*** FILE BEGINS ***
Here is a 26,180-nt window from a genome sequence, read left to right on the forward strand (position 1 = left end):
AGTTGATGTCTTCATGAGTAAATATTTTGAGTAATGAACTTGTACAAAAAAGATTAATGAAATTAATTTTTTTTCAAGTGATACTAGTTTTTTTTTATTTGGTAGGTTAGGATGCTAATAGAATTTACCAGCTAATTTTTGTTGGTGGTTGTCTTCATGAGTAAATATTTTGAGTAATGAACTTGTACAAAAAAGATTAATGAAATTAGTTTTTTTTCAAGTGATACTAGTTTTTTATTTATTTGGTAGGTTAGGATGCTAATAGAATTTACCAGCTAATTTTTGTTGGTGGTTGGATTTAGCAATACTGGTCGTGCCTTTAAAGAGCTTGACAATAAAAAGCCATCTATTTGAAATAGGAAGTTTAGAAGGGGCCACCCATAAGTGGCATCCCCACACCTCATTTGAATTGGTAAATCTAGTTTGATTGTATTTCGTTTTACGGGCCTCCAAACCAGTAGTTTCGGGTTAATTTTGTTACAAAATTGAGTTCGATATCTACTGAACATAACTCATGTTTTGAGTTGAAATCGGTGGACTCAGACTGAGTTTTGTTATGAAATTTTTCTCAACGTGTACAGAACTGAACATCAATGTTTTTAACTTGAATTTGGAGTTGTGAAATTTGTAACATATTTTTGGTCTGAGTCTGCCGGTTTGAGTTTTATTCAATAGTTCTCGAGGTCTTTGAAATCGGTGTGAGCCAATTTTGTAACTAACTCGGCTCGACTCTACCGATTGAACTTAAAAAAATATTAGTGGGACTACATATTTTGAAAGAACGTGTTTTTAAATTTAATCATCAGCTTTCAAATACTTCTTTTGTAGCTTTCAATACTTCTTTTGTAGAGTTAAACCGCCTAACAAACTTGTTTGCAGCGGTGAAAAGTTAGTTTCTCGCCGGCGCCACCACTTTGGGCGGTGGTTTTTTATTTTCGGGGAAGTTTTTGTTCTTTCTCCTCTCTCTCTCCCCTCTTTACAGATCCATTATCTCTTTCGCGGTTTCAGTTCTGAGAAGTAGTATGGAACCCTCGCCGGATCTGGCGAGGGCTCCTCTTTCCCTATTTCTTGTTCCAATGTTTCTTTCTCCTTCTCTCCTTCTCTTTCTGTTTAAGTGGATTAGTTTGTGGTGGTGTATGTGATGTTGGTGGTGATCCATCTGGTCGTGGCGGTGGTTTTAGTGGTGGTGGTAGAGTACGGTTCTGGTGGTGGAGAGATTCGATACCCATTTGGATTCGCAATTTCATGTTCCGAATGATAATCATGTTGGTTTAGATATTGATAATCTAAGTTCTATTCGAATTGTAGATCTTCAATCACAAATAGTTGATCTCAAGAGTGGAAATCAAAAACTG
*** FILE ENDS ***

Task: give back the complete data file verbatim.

Here is a 26,180-nt window from a genome sequence, read left to right on the forward strand (position 1 = left end):
AGTTGATGTCTTCATGAGTAAATATTTTGAGTAATGAACTTGTACAAAAAAGATTAATGAAATTAATTTTTTTTCAAGTGATACTAGTTTTTTTTTATTTGGTAGGTTAGGATGCTAATAGAATTTACCAGCTAATTTTTGTTGGTGGTTGTCTTCATGAGTAAATATTTTGAGTAATGAACTTGTACAAAAAAGATTAATGAAATTAGTTTTTTTTCAAGTGATACTAGTTTTTTATTTATTTGGTAGGTTAGGATGCTAATAGAATTTACCAGCTAATTTTTGTTGGTGGTTGGATTTAGCAATACTGGTCGTGCCTTTAAAGAGCTTGACAATAAAAAGCCATCTATTTGAAATAGGAAGTTTAGAAGGGGCCACCCATAAGTGGCATCCCCACACCTCATTTGAATTGGTAAATCTAGTTTGATTGTATTTCGTTTTACGGGCCTCCAAACCAGTAGTTTCGGGTTAATTTTGTTACAAAATTGAGTTCGATATCTACTGAACATAACTCATGTTTTGAGTTGAAATCGGTGGACTCAGACTGAGTTTTGTTATGAAATTTTTCTCAACGTGTACAGAACTGAACATCAATGTTTTTAACTTGAATTTGGAGTTGTGAAATTTGTAACATATTTTTGGTCTGAGTCTGCCGGTTTGAGTTTTATTCAATAGTTCTCGAGGTCTTTGAAATCGGTGTGAGCCAATTTTGTAACTAACTCGGCTCGACTCTACCGATTGAACTTAAAAAAATATTAGTGGGACTACATATTTTGAAAGAACGTGTTTTTAAATTTAATCATCAGCTTTCAAATACTTCTTTTGTAGCTTTCAATACTTCTTTTGTAGAGTTAAACCGCCTAACAAACTTGTTTGCAGCGGTGAAAAGTTAGTTTCTCGCCGGCGCCACCACTTTGGGCGGTGGTTTTTTATTTTCGGGGAAGTTTTTGTTCTTTCTCCTCTCTCTCTCCCCTCTTTACAGATCCATTATCTCTTTCGCGGTTTCAGTTCTGAGAAGTAGTATGGAACCCTCGCCGGATCTGGCGAGGGCTCCTCTTTCCCTATTTCTTGTTCCAATGTTTCTTTCTCCTTCTCTCCTTCTCTTTCTGTTTAAGTGGATTAGTTTGTGGTGGTGTATGTGATGTTGGTGGTGATCCATCTGGTCGTGGCGGTGGTTTTAGTGGTGGTGGTAGAGTACGGTTCTGGTGGTGGAGAGATTCGATACCCATTTGGATTCGCAATTTCATGTTCCGAATGATAATCATGTTGGTTTAGATATTGATAATCTAAGTTCTATTCGAATTGTAGATCTTCAATCACAAATAGTTGATCTCAAGAGTGGAAATCAAAAACTG